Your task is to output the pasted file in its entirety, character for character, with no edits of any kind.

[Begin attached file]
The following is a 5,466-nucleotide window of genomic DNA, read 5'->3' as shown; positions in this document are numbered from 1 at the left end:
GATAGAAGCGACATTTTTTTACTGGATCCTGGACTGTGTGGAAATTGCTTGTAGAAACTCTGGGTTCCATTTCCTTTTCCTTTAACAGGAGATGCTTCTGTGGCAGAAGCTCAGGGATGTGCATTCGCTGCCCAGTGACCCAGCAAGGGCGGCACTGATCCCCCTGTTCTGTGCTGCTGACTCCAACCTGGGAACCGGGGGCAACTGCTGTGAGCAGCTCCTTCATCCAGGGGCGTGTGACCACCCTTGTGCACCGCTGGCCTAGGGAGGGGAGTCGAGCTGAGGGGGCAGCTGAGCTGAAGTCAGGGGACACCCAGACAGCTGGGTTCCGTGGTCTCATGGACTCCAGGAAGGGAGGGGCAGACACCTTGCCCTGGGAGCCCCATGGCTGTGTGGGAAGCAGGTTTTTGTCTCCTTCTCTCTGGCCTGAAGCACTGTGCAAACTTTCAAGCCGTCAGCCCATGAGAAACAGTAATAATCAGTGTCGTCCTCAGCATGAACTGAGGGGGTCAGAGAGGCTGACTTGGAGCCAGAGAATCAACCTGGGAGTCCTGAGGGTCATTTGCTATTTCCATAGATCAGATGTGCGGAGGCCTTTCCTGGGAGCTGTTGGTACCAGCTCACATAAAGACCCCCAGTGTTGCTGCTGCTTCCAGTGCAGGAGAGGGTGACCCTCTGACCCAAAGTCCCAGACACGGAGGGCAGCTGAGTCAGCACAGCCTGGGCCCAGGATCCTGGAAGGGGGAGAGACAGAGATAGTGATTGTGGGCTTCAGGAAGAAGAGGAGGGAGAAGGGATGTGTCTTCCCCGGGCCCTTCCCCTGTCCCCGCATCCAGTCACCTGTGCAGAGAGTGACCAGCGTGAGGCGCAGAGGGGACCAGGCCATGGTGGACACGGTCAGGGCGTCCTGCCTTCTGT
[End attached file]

The following is a 5,466-nucleotide window of genomic DNA, read 5'->3' as shown; positions in this document are numbered from 1 at the left end:
GATAGAAGCGACATTTTTTTACTGGATCCTGGACTGTGTGGAAATTGCTTGTAGAAACTCTGGGTTCCATTTCCTTTTCCTTTAACAGGAGATGCTTCTGTGGCAGAAGCTCAGGGATGTGCATTCGCTGCCCAGTGACCCAGCAAGGGCGGCACTGATCCCCCTGTTCTGTGCTGCTGACTCCAACCTGGGAACCGGGGGCAACTGCTGTGAGCAGCTCCTTCATCCAGGGGCGTGTGACCACCCTTGTGCACCGCTGGCCTAGGGAGGGGAGTCGAGCTGAGGGGGCAGCTGAGCTGAAGTCAGGGGACACCCAGACAGCTGGGTTCCGTGGTCTCATGGACTCCAGGAAGGGAGGGGCAGACACCTTGCCCTGGGAGCCCCATGGCTGTGTGGGAAGCAGGTTTTTGTCTCCTTCTCTCTGGCCTGAAGCACTGTGCAAACTTTCAAGCCGTCAGCCCATGAGAAACAGTAATAATCAGTGTCGTCCTCAGCATGAACTGAGGGGGTCAGAGAGGCTGACTTGGAGCCAGAGAATCAACCTGGGAGTCCTGAGGGTCATTTGCTATTTCCATAGATCAGATGTGCGGAGGCCTTTCCTGGGAGCTGTTGGTACCAGCTCACATAAAGACCCCCAGTGTTGCTGCTGCTTCCAGTGCAGGAGAGGGTGACCCTCTGACCCAAAGTCCCAGACACGGAGGGCAGCTGAGTCAGCACAGCCTGGGCCCAGGATCCTGGAAGGGGGAGAGACAGAGATAGTGATTGTGGGCTTCAGGAAGAAGAGGAGGGAGAAGGGATGTGTCTTCCCCGGGCCCTTCCCCTGTCCCCGCATCCAGTCACCTGTGCAGAGAGTGACCAGCGTGAGGCGCAGAGGGGACCAGGCCATGGTGGACACGGTCAGGGCGTCCTGCCTTCTGT